On the Use of DIC for the Analysis of the Dynamic Behavior of Materials

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(a) picture no. 27

(b) picture no. 35

(c) picture no. 53

(d) picture no. 71

(e) picture no. 99 Fig. 9 Correlation residual (left) and horizontal (right) displacement maps (in pixels) at the end of the five time increments

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3.4 Analysis of necking When axisymmetric samples are tested the use of stereocorrelation is desirable since out-of-plane motions generally occur. One counterexample was discussed in Section 3.1, namely, the foam Poisson’s ratio was close to zero so that very small out-of-plane motions were expected, thereby making 2D-DIC approaches possible. When stereocorrelation techniques are chosen with two (or more) high-speed cameras (i.e., FASTCAM APX RS, Photron, Japan, in the present case), one key point is to ensure the synchronization of the stereovision setup (Fig. 5(b)). The latter was used to study necking in aluminum cylinders tested in high-speed tension. To reach strain levels as high as 600 %, enhanced registration procedures had to be developed [52]. Figure 10 shows two reconstructed 3D surfaces at the end of the test. Necking induces very severe radius variations.

(a)

(b)

Fig. 10 Reconstructed 3D surfaces by enhanced stereocorrelation [52]. The color encodes the current radius of the sample tested in tensile Hopkinson bars

From such results, it was shown that the formation of the major neck was not strain rate sensitive up to levels equal to 1600 s−1 . Conversely, the strain level at necking inception was observed to be random.

3.5 Cylinder expansion This last example deals with a blast experiment in which a copper cylinder is subject to rapid expansion generated by an explosive. When following microsecond events it is impossible to synchronize two ultra high-speed cameras. Consequently, two mirrors and a single high-speed rotating mirror framing camera (LCA, France) and pyrotechnic flashes (CEA-DAM, France) are used to monitor the expansion (Fig. 5(a)). Further, calibration, which is usually carried out prior to the experiment [35], was

On the Use of DIC for the Analysis of the Dynamic Behavior of Materials

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not possible. Consequently two calibration targets are imaged during the experiment (Fig. 2(c)). Last, the registration is initialized with the displacement field predicted by hydrodynamic simulations of the experiment. Any offset between the measured and predicted displacement field is an indication of model error [51].

(a)

(b)

(c) Fig. 11 3D shapes reconstructed via stereocorrelation. The blue mesh corresponds to the 3D reconstructed positions, and the red dots to the interpolated 3D surface

From a sequence of pictures it is possible to reconstruct the 3D shape of the cylinder at various instances of time (Fig. 11). For the more advanced shape, it is possible to observe the inception of necking. This result shows that even under such extreme conditions (i.e., very fast phenomena, lighting with pyrotechnic flashlights) it is possible to follow the deformation of surfaces up to very large strain levels (i.e., of the order of 100 %).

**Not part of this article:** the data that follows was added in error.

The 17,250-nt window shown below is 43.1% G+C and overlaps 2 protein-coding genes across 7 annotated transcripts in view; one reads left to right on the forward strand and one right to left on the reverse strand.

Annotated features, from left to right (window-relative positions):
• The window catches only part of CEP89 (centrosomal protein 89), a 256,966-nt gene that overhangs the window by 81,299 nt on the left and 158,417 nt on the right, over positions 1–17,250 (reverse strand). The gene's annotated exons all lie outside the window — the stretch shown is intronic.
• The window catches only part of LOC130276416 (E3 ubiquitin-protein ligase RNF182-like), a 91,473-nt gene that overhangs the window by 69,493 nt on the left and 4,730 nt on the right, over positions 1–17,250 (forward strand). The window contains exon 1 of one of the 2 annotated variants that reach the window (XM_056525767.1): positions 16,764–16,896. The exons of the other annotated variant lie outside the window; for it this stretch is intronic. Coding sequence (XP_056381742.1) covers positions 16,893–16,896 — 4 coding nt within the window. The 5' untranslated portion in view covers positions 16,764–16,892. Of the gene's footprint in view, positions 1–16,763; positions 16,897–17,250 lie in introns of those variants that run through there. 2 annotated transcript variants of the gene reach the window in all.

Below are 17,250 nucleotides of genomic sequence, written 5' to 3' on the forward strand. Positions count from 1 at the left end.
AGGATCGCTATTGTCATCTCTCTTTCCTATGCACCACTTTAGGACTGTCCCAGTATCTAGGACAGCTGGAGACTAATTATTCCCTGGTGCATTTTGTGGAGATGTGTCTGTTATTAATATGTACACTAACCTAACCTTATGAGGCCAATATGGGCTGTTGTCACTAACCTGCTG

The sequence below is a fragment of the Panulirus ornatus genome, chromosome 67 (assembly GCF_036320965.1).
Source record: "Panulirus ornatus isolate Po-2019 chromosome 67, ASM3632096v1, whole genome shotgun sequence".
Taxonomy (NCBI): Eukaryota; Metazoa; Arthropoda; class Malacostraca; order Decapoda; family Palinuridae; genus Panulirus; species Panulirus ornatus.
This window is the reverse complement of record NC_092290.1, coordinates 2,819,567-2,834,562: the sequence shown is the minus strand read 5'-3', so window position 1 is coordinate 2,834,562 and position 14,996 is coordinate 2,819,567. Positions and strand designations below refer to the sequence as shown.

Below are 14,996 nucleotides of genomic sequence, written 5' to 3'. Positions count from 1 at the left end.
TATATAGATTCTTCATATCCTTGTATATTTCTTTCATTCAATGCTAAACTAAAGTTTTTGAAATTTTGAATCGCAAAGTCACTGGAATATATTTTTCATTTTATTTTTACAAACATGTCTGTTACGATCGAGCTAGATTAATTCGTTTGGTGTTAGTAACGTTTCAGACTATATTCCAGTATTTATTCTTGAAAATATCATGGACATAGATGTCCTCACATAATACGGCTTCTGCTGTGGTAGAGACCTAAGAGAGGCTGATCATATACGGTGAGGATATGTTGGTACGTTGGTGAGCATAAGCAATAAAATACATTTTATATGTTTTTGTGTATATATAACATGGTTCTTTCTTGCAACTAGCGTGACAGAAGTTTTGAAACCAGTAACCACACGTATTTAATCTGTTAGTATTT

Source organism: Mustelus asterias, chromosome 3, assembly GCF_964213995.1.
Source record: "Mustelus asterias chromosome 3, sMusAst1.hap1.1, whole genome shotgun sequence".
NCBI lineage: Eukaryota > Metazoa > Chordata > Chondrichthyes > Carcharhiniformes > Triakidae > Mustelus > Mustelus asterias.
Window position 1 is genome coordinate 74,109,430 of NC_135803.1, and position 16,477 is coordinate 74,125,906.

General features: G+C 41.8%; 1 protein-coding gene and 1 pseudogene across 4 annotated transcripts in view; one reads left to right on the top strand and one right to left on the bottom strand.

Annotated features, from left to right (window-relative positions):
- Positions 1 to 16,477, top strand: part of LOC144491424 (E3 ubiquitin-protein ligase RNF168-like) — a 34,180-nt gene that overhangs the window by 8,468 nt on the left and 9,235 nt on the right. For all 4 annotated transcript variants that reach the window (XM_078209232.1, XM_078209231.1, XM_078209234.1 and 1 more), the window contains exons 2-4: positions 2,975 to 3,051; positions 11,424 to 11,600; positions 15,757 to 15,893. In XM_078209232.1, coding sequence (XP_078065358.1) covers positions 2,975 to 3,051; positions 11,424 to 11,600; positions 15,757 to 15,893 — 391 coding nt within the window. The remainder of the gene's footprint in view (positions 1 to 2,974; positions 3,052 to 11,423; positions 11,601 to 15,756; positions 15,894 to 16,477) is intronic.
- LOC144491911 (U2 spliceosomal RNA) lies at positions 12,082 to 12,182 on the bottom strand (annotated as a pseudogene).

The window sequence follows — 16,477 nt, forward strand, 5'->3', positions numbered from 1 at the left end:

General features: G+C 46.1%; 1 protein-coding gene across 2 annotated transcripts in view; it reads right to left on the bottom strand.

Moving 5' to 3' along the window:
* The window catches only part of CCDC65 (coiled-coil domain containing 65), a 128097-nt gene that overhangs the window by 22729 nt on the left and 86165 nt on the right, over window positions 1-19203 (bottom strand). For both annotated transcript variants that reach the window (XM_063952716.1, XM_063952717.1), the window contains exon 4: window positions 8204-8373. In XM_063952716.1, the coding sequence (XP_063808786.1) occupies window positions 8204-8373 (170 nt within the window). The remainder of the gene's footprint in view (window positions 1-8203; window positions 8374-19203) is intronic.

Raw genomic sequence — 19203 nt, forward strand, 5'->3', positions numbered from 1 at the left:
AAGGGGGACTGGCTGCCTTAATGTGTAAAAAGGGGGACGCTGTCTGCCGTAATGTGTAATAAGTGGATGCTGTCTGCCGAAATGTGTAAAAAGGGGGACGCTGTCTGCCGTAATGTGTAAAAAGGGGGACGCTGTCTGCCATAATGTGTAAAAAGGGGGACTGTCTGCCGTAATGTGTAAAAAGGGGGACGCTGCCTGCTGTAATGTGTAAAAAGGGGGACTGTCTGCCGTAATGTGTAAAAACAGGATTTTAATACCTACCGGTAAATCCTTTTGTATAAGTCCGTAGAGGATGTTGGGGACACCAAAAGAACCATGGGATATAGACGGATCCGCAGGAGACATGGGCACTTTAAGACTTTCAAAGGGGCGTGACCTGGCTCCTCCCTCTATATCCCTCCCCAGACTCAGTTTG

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4 Conclusions With the development of new digital high-speed cameras with enhanced definition and higher acquisition rates, which become more affordable than in the past, their use in solid mechanics labs has increased during the last two decades. For example, one of the standard dynamic experiment (i.e., with Hopkinson bars) has been analyzed in more details and phenomena that could not be observed previously were revealed thanks to the measurement of kinematic fields via any photomechanical technique and in particular 2D-DIC or stereocorrelation techniques as above discussed. It is worth noting that one application, which was not discussed in the present chapter, is related to 4D tomography, which is also made possible thanks to nowadays high-speed cameras [67, 68]. For example, the solidification of an aluminum alloy was monitored in a nondestructive way by such means [69]. Similarly, an in-situ tensile test on a metal matrix composite was studied with a frequency of 20 tomograms per second [70]. High-speed imaging allows deformation, damage and failure mechanisms to be analyzed in a qualitative and quantitative way. Such type of information is very useful when developing mechanism-based constitutive models. Further, DIC techniques allow quantitative estimates of kinematic fields to be performed. These sets of data can be compared with numerical simulations to validate the virtual models and/or calibrate parameters of constitutive models. Various identification techniques explicitly use full-field data [1]. These new approaches not only improve the way material parameters are calibrated, but they also enable the experimentalist to design new setups in which heterogeneity is no longer a limitation. Heterogeneous experiments can be imagined, not to make life more complicated, but to capture in a single test much more data so that the identification will be better conditioned. Acknowledgements The results discussed herein have benefitted from the support of Agence Nationale de la Recherche (VULCOMP projects), CEA-DAM, CNRS and r´egion Ile-de-France (SESAME project). The authors wish to thank G. Besnard, B. Durand, I. Elnasri, B. Erzar, Y. Girard, S. Gu´erard, J.-M. Guimard, J.-M. Lagrange, H. Leclerc, S. Pattofatto, D. Saletti, N. Swiergiel, H. Tsitsiris and H. Zhao for fruitful discussions.